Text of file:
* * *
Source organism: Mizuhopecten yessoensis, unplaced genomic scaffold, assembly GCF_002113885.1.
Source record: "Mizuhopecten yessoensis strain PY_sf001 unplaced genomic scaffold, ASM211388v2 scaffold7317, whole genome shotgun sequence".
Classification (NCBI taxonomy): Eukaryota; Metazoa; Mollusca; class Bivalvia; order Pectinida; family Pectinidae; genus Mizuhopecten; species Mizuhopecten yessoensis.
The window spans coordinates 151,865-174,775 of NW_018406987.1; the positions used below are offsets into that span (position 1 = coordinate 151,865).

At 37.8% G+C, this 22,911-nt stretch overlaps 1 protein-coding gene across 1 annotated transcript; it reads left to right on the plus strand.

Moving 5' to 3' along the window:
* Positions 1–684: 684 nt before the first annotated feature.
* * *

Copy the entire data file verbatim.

Source organism: Mizuhopecten yessoensis, unplaced genomic scaffold, assembly GCF_002113885.1.
Source record: "Mizuhopecten yessoensis strain PY_sf001 unplaced genomic scaffold, ASM211388v2 scaffold7317, whole genome shotgun sequence".
Classification (NCBI taxonomy): Eukaryota; Metazoa; Mollusca; class Bivalvia; order Pectinida; family Pectinidae; genus Mizuhopecten; species Mizuhopecten yessoensis.
The window spans coordinates 151,865-174,775 of NW_018406987.1; the positions used below are offsets into that span (position 1 = coordinate 151,865).

At 37.8% G+C, this 22,911-nt stretch overlaps 1 protein-coding gene across 1 annotated transcript; it reads left to right on the plus strand.

Moving 5' to 3' along the window:
* Positions 1–684: 684 nt before the first annotated feature.